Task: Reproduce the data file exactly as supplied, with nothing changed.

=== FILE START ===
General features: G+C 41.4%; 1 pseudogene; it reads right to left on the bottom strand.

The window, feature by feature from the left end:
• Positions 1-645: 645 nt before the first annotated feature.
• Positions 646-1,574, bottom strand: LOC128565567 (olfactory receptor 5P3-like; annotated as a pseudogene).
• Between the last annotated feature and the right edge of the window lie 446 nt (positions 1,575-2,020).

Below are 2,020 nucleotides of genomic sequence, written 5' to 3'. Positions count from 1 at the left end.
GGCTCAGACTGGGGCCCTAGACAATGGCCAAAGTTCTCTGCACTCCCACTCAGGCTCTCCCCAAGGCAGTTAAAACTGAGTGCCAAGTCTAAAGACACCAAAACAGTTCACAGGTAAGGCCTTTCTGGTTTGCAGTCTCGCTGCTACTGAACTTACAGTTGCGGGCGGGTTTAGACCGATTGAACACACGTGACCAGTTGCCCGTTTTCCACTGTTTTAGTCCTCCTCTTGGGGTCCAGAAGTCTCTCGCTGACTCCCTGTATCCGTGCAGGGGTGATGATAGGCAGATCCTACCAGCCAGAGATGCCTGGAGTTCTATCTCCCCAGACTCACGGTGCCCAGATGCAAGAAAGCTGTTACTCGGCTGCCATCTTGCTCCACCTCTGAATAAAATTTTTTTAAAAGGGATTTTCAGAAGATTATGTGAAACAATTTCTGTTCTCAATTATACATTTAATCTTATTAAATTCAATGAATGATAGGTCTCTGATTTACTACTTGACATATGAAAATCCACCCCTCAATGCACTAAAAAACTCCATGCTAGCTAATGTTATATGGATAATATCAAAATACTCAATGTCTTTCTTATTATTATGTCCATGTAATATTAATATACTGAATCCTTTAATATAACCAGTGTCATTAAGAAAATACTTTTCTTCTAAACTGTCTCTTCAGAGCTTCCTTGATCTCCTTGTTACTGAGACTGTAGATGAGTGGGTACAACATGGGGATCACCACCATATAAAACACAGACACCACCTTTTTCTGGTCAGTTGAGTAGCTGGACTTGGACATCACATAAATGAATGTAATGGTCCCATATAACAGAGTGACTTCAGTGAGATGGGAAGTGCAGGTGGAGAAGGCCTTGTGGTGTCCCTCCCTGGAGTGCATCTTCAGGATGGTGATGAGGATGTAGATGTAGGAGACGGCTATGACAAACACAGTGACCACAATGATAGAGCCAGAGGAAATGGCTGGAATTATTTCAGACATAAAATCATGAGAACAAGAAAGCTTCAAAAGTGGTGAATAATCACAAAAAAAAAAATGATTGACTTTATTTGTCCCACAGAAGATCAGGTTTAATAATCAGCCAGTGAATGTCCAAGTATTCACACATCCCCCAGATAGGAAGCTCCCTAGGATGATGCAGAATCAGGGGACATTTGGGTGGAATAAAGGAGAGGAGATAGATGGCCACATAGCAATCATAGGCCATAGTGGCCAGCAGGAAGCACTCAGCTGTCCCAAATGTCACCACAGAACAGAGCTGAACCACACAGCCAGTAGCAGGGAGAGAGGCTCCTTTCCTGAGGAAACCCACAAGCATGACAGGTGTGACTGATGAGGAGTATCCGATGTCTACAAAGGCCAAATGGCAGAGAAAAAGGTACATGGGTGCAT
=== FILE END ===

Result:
General features: G+C 41.4%; 1 pseudogene; it reads right to left on the bottom strand.

The window, feature by feature from the left end:
• Positions 1-645: 645 nt before the first annotated feature.
• Positions 646-1,574, bottom strand: LOC128565567 (olfactory receptor 5P3-like; annotated as a pseudogene).
• Between the last annotated feature and the right edge of the window lie 446 nt (positions 1,575-2,020).

Below are 2,020 nucleotides of genomic sequence, written 5' to 3'. Positions count from 1 at the left end.
GGCTCAGACTGGGGCCCTAGACAATGGCCAAAGTTCTCTGCACTCCCACTCAGGCTCTCCCCAAGGCAGTTAAAACTGAGTGCCAAGTCTAAAGACACCAAAACAGTTCACAGGTAAGGCCTTTCTGGTTTGCAGTCTCGCTGCTACTGAACTTACAGTTGCGGGCGGGTTTAGACCGATTGAACACACGTGACCAGTTGCCCGTTTTCCACTGTTTTAGTCCTCCTCTTGGGGTCCAGAAGTCTCTCGCTGACTCCCTGTATCCGTGCAGGGGTGATGATAGGCAGATCCTACCAGCCAGAGATGCCTGGAGTTCTATCTCCCCAGACTCACGGTGCCCAGATGCAAGAAAGCTGTTACTCGGCTGCCATCTTGCTCCACCTCTGAATAAAATTTTTTTAAAAGGGATTTTCAGAAGATTATGTGAAACAATTTCTGTTCTCAATTATACATTTAATCTTATTAAATTCAATGAATGATAGGTCTCTGATTTACTACTTGACATATGAAAATCCACCCCTCAATGCACTAAAAAACTCCATGCTAGCTAATGTTATATGGATAATATCAAAATACTCAATGTCTTTCTTATTATTATGTCCATGTAATATTAATATACTGAATCCTTTAATATAACCAGTGTCATTAAGAAAATACTTTTCTTCTAAACTGTCTCTTCAGAGCTTCCTTGATCTCCTTGTTACTGAGACTGTAGATGAGTGGGTACAACATGGGGATCACCACCATATAAAACACAGACACCACCTTTTTCTGGTCAGTTGAGTAGCTGGACTTGGACATCACATAAATGAATGTAATGGTCCCATATAACAGAGTGACTTCAGTGAGATGGGAAGTGCAGGTGGAGAAGGCCTTGTGGTGTCCCTCCCTGGAGTGCATCTTCAGGATGGTGATGAGGATGTAGATGTAGGAGACGGCTATGACAAACACAGTGACCACAATGATAGAGCCAGAGGAAATGGCTGGAATTATTTCAGACATAAAATCATGAGAACAAGAAAGCTTCAAAAGTGGTGAATAATCACAAAAAAAAAAATGATTGACTTTATTTGTCCCACAGAAGATCAGGTTTAATAATCAGCCAGTGAATGTCCAAGTATTCACACATCCCCCAGATAGGAAGCTCCCTAGGATGATGCAGAATCAGGGGACATTTGGGTGGAATAAAGGAGAGGAGATAGATGGCCACATAGCAATCATAGGCCATAGTGGCCAGCAGGAAGCACTCAGCTGTCCCAAATGTCACCACAGAACAGAGCTGAACCACACAGCCAGTAGCAGGGAGAGAGGCTCCTTTCCTGAGGAAACCCACAAGCATGACAGGTGTGACTGATGAGGAGTATCCGATGTCTACAAAGGCCAAATGGCAGAGAAAAAGGTACATGGGTGCAT